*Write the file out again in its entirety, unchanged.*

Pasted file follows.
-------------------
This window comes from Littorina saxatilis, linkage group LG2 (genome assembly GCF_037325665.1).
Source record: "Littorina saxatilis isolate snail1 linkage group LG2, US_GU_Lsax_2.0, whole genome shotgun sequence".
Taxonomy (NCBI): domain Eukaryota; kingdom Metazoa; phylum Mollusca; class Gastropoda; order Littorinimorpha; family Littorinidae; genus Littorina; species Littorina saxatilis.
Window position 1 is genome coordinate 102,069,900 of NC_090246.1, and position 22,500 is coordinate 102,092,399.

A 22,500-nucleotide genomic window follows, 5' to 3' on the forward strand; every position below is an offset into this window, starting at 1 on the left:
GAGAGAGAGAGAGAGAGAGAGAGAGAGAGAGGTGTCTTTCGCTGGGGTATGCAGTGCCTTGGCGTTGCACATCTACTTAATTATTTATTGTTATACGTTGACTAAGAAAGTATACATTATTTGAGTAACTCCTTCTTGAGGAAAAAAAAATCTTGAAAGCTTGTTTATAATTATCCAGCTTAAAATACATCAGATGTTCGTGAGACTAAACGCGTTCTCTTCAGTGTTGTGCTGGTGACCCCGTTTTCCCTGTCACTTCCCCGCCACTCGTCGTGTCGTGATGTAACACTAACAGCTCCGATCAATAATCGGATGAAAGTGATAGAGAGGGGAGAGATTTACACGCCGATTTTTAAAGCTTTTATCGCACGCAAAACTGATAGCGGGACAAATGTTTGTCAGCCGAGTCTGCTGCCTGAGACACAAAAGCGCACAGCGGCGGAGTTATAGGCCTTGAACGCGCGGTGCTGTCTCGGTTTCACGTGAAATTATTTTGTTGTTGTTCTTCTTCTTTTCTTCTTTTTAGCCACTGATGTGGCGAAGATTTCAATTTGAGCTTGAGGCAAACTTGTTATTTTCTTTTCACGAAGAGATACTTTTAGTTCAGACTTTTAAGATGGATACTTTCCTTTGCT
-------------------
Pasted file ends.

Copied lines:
This window comes from Littorina saxatilis, linkage group LG2 (genome assembly GCF_037325665.1).
Source record: "Littorina saxatilis isolate snail1 linkage group LG2, US_GU_Lsax_2.0, whole genome shotgun sequence".
Taxonomy (NCBI): domain Eukaryota; kingdom Metazoa; phylum Mollusca; class Gastropoda; order Littorinimorpha; family Littorinidae; genus Littorina; species Littorina saxatilis.
Window position 1 is genome coordinate 102,069,900 of NC_090246.1, and position 22,500 is coordinate 102,092,399.

A 22,500-nucleotide genomic window follows, 5' to 3' on the forward strand; every position below is an offset into this window, starting at 1 on the left:
GAGAGAGAGAGAGAGAGAGAGAGAGAGAGAGGTGTCTTTCGCTGGGGTATGCAGTGCCTTGGCGTTGCACATCTACTTAATTATTTATTGTTATACGTTGACTAAGAAAGTATACATTATTTGAGTAACTCCTTCTTGAGGAAAAAAAAATCTTGAAAGCTTGTTTATAATTATCCAGCTTAAAATACATCAGATGTTCGTGAGACTAAACGCGTTCTCTTCAGTGTTGTGCTGGTGACCCCGTTTTCCCTGTCACTTCCCCGCCACTCGTCGTGTCGTGATGTAACACTAACAGCTCCGATCAATAATCGGATGAAAGTGATAGAGAGGGGAGAGATTTACACGCCGATTTTTAAAGCTTTTATCGCACGCAAAACTGATAGCGGGACAAATGTTTGTCAGCCGAGTCTGCTGCCTGAGACACAAAAGCGCACAGCGGCGGAGTTATAGGCCTTGAACGCGCGGTGCTGTCTCGGTTTCACGTGAAATTATTTTGTTGTTGTTCTTCTTCTTTTCTTCTTTTTAGCCACTGATGTGGCGAAGATTTCAATTTGAGCTTGAGGCAAACTTGTTATTTTCTTTTCACGAAGAGATACTTTTAGTTCAGACTTTTAAGATGGATACTTTCCTTTGCT